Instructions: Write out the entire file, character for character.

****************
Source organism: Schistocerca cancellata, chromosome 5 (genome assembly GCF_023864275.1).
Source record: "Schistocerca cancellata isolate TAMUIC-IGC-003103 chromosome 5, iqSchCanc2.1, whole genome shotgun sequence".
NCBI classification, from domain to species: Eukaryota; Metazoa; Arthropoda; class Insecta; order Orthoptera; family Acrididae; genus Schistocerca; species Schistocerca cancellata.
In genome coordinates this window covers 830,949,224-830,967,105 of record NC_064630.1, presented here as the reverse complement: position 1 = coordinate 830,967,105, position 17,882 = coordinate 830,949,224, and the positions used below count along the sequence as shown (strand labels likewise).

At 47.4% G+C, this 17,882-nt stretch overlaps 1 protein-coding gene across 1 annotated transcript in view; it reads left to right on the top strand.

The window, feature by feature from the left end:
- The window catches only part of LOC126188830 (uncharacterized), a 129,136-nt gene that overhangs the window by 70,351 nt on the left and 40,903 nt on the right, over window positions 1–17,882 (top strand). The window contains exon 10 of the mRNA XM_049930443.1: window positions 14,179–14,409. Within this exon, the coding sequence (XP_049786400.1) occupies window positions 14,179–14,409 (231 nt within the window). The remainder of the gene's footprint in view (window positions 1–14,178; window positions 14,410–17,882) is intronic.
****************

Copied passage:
Source organism: Schistocerca cancellata, chromosome 5 (genome assembly GCF_023864275.1).
Source record: "Schistocerca cancellata isolate TAMUIC-IGC-003103 chromosome 5, iqSchCanc2.1, whole genome shotgun sequence".
NCBI classification, from domain to species: Eukaryota; Metazoa; Arthropoda; class Insecta; order Orthoptera; family Acrididae; genus Schistocerca; species Schistocerca cancellata.
In genome coordinates this window covers 830,949,224-830,967,105 of record NC_064630.1, presented here as the reverse complement: position 1 = coordinate 830,967,105, position 17,882 = coordinate 830,949,224, and the positions used below count along the sequence as shown (strand labels likewise).

At 47.4% G+C, this 17,882-nt stretch overlaps 1 protein-coding gene across 1 annotated transcript in view; it reads left to right on the top strand.

The window, feature by feature from the left end:
- The window catches only part of LOC126188830 (uncharacterized), a 129,136-nt gene that overhangs the window by 70,351 nt on the left and 40,903 nt on the right, over window positions 1–17,882 (top strand). The window contains exon 10 of the mRNA XM_049930443.1: window positions 14,179–14,409. Within this exon, the coding sequence (XP_049786400.1) occupies window positions 14,179–14,409 (231 nt within the window). The remainder of the gene's footprint in view (window positions 1–14,178; window positions 14,410–17,882) is intronic.